This year has been one of learning for me. Physical activity has been a struggle for me for years, and so in January when I decided I would set out to run a 5K this spring, it was a shock to pretty much everyone who knows me.
The thing that has most intrigued me has been how much I have learned about life just from this one decision. I intend to spend the summer writing about these topics quite a bit. I also plan to dig into some of the other series that I began on the blog and for whatever reason never completed. Needless to say, I have a good bit of reading and writing that I will be doing over the summer.
Some of my long-term readers are surely looking forward to that as I have been pretty sketchy as far as my writing has been over the past two years or so. I blame it on getting my iPhone in the Summer of 2008 as well as my shift to spending more time on Facebook (and more recently Twitter). On top of the less frequent posting on here, things get compounded as I get disappointed with myself for waiting too long and not posting. So the added shame adds up and leads to inaction.
It’s not entirely that extreme, but it has been tough for me to start writing a lot of times, even though I have these grand ideas. Then it hit me:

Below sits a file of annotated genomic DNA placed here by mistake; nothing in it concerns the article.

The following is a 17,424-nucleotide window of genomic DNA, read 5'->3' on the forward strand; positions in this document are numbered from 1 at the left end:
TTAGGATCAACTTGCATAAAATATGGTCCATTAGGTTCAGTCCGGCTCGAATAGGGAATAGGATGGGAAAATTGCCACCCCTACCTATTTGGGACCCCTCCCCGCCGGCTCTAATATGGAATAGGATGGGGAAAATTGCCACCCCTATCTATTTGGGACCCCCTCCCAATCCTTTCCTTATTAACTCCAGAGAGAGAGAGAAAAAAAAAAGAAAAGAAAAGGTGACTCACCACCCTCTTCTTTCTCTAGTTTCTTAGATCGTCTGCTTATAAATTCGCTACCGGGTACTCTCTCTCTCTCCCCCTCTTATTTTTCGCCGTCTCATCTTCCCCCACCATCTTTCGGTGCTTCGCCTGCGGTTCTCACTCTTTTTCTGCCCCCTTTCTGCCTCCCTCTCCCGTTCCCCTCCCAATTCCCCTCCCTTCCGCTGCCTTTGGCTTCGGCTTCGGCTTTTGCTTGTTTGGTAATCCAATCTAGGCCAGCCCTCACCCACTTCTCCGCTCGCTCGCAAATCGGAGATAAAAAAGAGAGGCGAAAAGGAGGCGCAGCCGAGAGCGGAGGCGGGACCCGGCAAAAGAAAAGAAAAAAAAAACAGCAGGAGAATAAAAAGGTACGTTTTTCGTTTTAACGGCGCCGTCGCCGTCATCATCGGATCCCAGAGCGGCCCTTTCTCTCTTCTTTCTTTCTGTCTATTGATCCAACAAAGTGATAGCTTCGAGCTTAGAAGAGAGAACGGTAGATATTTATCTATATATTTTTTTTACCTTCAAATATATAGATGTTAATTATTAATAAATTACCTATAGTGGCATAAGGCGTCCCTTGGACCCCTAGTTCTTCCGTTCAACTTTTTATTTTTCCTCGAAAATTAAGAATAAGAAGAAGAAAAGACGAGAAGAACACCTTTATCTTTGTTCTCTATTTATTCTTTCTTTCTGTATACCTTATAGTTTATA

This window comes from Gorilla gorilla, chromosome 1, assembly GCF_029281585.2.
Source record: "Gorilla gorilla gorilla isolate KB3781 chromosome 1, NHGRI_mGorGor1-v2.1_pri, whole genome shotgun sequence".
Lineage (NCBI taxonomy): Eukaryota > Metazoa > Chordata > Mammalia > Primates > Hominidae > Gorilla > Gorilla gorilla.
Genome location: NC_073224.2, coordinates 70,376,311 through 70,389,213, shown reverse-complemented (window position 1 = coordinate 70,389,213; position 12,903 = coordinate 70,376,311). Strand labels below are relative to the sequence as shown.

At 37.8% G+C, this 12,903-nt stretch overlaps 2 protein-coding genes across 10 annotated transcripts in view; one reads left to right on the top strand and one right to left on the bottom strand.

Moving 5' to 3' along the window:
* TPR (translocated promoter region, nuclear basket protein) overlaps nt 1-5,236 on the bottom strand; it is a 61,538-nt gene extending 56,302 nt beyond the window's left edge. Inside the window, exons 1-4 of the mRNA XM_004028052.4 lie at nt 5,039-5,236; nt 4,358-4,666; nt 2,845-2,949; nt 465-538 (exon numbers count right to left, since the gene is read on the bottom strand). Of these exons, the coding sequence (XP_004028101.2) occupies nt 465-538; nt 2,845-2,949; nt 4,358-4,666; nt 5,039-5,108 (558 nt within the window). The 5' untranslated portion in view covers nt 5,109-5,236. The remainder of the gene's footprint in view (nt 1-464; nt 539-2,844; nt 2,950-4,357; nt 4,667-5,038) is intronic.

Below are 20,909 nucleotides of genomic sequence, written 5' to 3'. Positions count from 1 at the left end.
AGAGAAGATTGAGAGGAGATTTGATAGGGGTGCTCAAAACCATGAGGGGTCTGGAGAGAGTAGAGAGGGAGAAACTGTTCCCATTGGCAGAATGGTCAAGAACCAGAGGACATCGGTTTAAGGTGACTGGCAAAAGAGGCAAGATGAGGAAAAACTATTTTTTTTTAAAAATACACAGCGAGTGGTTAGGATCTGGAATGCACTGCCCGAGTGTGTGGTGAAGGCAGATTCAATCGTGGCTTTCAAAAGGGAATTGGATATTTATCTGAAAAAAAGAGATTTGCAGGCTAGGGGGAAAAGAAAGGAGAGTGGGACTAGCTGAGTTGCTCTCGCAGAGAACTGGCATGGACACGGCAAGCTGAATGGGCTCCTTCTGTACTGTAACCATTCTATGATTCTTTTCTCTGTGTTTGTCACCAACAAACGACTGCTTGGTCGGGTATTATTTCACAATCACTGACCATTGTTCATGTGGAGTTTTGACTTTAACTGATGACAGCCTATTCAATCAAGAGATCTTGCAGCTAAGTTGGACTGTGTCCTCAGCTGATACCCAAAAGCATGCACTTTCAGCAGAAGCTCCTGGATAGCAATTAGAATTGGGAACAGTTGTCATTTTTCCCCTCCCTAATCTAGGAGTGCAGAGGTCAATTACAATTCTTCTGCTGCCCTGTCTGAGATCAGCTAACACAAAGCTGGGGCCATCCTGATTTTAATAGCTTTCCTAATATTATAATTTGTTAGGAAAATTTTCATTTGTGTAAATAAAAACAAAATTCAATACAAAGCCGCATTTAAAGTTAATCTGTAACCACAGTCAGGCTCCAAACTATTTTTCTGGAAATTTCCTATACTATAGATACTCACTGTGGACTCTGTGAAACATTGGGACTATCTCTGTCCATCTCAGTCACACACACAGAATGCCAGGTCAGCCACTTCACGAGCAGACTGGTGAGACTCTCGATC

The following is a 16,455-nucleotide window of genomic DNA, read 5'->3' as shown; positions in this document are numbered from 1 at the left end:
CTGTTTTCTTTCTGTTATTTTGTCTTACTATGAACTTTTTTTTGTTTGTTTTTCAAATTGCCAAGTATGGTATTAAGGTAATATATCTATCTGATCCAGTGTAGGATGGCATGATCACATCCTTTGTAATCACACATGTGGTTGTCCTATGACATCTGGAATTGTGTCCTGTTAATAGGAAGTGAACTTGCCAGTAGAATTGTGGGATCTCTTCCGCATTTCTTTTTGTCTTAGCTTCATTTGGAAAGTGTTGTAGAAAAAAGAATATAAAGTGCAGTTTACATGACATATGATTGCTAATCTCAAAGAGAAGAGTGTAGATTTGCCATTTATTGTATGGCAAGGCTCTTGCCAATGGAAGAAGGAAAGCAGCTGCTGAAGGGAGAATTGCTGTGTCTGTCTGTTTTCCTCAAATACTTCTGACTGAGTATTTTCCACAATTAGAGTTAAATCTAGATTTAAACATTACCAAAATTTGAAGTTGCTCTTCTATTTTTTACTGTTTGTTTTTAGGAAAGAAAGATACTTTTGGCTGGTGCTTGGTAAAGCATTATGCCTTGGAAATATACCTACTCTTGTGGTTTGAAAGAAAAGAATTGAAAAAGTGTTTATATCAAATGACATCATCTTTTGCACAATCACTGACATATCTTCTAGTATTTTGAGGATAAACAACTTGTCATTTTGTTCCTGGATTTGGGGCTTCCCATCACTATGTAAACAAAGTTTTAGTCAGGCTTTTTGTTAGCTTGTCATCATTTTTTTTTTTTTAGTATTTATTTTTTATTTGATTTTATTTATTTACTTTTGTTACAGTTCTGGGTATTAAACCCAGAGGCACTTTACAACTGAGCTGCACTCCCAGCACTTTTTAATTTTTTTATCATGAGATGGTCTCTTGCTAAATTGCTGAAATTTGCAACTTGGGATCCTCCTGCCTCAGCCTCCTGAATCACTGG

This is the same struggle that many of our students experience.
Math used to be much easier, but now it’s difficult and so they worry that maybe there’s something wrong with them. So instead of pushing through the discomfort, they ofttimes give up entirely. Spelling, music, grammar, whatever else. It’s there.
The very thing that keeps me from joining a gym even to this day is the same thing that debilitates all of our students in one area or another. It stops us all numerous times a day. Fear is insidious. It keeps us from risking. I believe fear is why some teachers remain ineffective for far longer than they should. I know for sure it’s why I was bad my first two years. I didn’t want to admit to my friends that I was a bad teacher. So I just pretended that it was because I had bad students.
Sure we’ll have a bad batch here and there, but when we consistently find misbehavior and laziness being characteristics of most of our students, then the problem is within us.
Today, I came across the following quote on Twitter that summarizes this concept pretty well:
“Do what you can, with what you have, where you are.”
— Theodore Roosevelt
Nike says Just do it. Get out there and try something. If you mess up, at least you have attempted something great. Without risk, there can be no reward.